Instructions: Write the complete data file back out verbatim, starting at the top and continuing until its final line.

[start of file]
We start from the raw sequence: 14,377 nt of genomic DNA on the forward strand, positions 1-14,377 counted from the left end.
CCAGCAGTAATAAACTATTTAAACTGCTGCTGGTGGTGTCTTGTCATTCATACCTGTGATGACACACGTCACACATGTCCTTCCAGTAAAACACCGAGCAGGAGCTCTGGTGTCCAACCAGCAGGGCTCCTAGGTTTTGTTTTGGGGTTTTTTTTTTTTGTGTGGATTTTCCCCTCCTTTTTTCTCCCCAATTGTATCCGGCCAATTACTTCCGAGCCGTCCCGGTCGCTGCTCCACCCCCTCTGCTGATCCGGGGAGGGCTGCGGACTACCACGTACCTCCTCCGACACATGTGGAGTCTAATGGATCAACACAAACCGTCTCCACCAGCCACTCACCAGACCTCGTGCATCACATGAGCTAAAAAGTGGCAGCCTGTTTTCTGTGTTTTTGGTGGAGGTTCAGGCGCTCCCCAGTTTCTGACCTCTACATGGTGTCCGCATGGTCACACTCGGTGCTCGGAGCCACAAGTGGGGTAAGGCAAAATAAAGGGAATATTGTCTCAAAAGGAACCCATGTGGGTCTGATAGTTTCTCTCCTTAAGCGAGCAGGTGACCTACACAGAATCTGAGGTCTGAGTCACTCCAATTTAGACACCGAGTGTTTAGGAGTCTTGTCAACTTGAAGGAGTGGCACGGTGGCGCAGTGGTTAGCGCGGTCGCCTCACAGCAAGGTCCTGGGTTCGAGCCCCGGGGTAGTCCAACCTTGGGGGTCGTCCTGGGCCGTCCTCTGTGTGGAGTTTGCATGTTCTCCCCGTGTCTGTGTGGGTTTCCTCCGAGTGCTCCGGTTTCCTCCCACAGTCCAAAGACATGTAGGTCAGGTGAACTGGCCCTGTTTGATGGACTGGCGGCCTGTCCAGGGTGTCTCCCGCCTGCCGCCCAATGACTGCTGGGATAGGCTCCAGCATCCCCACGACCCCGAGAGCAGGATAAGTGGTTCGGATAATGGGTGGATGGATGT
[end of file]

We start from the raw sequence: 14,377 nt of genomic DNA on the forward strand, positions 1-14,377 counted from the left end.
CCAGCAGTAATAAACTATTTAAACTGCTGCTGGTGGTGTCTTGTCATTCATACCTGTGATGACACACGTCACACATGTCCTTCCAGTAAAACACCGAGCAGGAGCTCTGGTGTCCAACCAGCAGGGCTCCTAGGTTTTGTTTTGGGGTTTTTTTTTTTTGTGTGGATTTTCCCCTCCTTTTTTCTCCCCAATTGTATCCGGCCAATTACTTCCGAGCCGTCCCGGTCGCTGCTCCACCCCCTCTGCTGATCCGGGGAGGGCTGCGGACTACCACGTACCTCCTCCGACACATGTGGAGTCTAATGGATCAACACAAACCGTCTCCACCAGCCACTCACCAGACCTCGTGCATCACATGAGCTAAAAAGTGGCAGCCTGTTTTCTGTGTTTTTGGTGGAGGTTCAGGCGCTCCCCAGTTTCTGACCTCTACATGGTGTCCGCATGGTCACACTCGGTGCTCGGAGCCACAAGTGGGGTAAGGCAAAATAAAGGGAATATTGTCTCAAAAGGAACCCATGTGGGTCTGATAGTTTCTCTCCTTAAGCGAGCAGGTGACCTACACAGAATCTGAGGTCTGAGTCACTCCAATTTAGACACCGAGTGTTTAGGAGTCTTGTCAACTTGAAGGAGTGGCACGGTGGCGCAGTGGTTAGCGCGGTCGCCTCACAGCAAGGTCCTGGGTTCGAGCCCCGGGGTAGTCCAACCTTGGGGGTCGTCCTGGGCCGTCCTCTGTGTGGAGTTTGCATGTTCTCCCCGTGTCTGTGTGGGTTTCCTCCGAGTGCTCCGGTTTCCTCCCACAGTCCAAAGACATGTAGGTCAGGTGAACTGGCCCTGTTTGATGGACTGGCGGCCTGTCCAGGGTGTCTCCCGCCTGCCGCCCAATGACTGCTGGGATAGGCTCCAGCATCCCCACGACCCCGAGAGCAGGATAAGTGGTTCGGATAATGGGTGGATGGATGT